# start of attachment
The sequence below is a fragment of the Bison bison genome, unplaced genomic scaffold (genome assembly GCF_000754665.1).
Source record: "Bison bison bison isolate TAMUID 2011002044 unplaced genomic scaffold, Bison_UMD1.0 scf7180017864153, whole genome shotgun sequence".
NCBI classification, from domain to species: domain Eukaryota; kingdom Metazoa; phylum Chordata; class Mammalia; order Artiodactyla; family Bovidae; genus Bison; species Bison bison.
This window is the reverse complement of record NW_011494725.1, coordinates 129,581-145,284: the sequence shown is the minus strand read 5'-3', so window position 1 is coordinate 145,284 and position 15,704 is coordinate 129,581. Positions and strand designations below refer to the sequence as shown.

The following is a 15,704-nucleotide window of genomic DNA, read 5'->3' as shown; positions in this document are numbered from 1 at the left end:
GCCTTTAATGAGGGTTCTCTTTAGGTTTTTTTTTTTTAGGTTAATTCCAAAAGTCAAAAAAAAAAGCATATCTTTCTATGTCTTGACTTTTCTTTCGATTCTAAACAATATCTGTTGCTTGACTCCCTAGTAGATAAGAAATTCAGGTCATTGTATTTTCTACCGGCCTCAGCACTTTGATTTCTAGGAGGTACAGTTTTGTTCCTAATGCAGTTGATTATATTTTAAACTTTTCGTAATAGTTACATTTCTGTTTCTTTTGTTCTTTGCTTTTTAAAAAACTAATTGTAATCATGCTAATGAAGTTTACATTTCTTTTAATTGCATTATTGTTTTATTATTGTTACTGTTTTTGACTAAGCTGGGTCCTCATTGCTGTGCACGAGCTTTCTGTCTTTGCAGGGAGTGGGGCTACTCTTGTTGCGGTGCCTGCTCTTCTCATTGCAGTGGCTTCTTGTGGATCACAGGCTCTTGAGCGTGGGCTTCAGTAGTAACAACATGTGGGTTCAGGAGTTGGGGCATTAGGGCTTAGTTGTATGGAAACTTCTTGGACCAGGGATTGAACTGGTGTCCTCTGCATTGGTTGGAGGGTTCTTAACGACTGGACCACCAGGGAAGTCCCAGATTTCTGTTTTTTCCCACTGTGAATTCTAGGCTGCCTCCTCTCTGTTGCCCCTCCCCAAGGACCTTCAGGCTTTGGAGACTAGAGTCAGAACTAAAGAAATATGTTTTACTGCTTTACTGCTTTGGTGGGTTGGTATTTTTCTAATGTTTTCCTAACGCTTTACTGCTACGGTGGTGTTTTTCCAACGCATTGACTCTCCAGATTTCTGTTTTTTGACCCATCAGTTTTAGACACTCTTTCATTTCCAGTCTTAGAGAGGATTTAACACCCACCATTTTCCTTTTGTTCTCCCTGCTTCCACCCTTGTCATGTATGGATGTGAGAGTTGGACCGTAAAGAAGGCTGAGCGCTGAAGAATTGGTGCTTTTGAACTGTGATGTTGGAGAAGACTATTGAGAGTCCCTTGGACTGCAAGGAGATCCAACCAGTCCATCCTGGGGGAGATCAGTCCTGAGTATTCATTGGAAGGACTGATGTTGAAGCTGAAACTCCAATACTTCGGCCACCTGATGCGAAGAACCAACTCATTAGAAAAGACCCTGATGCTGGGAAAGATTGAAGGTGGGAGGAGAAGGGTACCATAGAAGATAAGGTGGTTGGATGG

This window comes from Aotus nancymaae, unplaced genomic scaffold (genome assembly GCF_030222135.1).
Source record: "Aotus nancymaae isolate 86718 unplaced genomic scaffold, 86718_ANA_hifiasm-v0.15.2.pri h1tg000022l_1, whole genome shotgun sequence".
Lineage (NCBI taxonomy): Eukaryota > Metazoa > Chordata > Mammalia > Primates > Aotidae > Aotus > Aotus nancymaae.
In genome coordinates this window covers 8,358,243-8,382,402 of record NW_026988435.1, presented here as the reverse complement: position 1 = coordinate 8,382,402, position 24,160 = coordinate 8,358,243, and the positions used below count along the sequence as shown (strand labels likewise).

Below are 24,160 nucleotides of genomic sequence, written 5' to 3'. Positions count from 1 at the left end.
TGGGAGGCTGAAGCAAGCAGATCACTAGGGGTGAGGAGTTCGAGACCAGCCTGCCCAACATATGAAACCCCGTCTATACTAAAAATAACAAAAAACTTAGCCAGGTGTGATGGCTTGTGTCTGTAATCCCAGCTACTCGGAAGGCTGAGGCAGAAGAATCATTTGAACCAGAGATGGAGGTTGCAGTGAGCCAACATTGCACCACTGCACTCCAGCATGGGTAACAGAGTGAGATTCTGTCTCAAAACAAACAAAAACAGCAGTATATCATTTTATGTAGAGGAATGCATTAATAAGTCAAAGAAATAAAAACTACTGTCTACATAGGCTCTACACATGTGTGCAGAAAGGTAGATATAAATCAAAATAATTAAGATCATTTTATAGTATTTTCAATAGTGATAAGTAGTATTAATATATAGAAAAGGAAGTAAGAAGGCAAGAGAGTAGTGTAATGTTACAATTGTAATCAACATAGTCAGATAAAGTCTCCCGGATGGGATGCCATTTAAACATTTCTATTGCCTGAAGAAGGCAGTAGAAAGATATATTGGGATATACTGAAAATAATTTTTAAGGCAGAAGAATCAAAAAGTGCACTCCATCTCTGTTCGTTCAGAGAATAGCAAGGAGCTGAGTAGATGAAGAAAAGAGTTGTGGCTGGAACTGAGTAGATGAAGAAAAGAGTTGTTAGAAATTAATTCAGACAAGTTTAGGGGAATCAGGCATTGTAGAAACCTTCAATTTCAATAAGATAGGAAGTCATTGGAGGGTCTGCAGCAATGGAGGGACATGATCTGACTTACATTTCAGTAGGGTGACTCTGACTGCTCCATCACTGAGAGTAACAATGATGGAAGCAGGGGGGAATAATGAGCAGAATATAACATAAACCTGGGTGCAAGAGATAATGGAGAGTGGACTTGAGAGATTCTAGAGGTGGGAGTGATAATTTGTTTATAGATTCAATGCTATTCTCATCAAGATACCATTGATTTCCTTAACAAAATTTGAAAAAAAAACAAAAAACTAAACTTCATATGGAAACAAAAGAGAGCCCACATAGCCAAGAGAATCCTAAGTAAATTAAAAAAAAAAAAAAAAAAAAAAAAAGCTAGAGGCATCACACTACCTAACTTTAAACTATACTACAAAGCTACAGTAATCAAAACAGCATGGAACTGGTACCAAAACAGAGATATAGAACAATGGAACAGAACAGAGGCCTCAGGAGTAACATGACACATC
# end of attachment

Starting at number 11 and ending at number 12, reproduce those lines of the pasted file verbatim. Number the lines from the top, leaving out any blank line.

Below are 24,160 nucleotides of genomic sequence, written 5' to 3'. Positions count from 1 at the left end.
TGGGAGGCTGAAGCAAGCAGATCACTAGGGGTGAGGAGTTCGAGACCAGCCTGCCCAACATATGAAACCCCGTCTATACTAAAAATAACAAAAAACTTAGCCAGGTGTGATGGCTTGTGTCTGTAATCCCAGCTACTCGGAAGGCTGAGGCAGAAGAATCATTTGAACCAGAGATGGAGGTTGCAGTGAGCCAACATTGCACCACTGCACTCCAGCATGGGTAACAGAGTGAGATTCTGTCTCAAAACAAACAAAAACAGCAGTATATCATTTTATGTAGAGGAATGCATTAATAAGTCAAAGAAATAAAAACTACTGTCTACATAGGCTCTACACATGTGTGCAGAAAGGTAGATATAAATCAAAATAATTAAGATCATTTTATAGTATTTTCAATAGTGATAAGTAGTATTAATATATAGAAAAGGAAGTAAGAAGGCAAGAGAGTAGTGTAATGTTACAATTGTAATCAACATAGTCAGATAAAGTCTCCCGGATGGGATGCCATTTAAACATTTCTATTGCCTGAAGAAGGCAGTAGAAAGATATATTGGGATATACTGAAAATAATTTTTAAGGCAGAAGAATCAAAAAGTGCACTCCATCTCTGTTCGTTCAGAGAATAGCAAGGAGCTGAGTAGATGAAGAAAAGAGTTGTGGCTGGAACTGAGTAGATGAAGAAAAGAGTTGTTAGAAATTAATTCAGACAAGTTTAGGGGAATCAGGCATTGTAGAAACCTTCAATTTCAATAAGATAGGAAGTCATTGGAGGGTCTGCAGCAATGGAGGGACATGATCTGACTTACATTTCAGTAGGGTGACTCTGACTGCTCCATCACTGAGAGTAACAATGATGGAAGCAGGGGGGAATAATGAGCAGAATATAACATAAACCTGGGTGCAAGAGATAATGGAGAGTGGACTTGAGAGATTCTAGAGGTGGGAGTGATAATTTGTTTATAGATTCAATGCTATTCTCATCAAGATACCATTGATTTCCTTAACAAAATTTGAAAAAAAAACAAAAAACTAAACTTCATATGGAAACAAAAGAGAGCCCACATAGCCAAGAGAATCCTAAGTAAATTAAAAAAAAAAAAAAAAAAAAAAAAAGCTAGAGGCATCACACTACCTAACTTTAAACTATACTACAAAGCTACAGTAATCAAAACAGCATGGAACTGGTACCAAAACAGAGATATAGAACAATGGAACAGAACAGAGGCCTCAGGAGTAACATGACACATC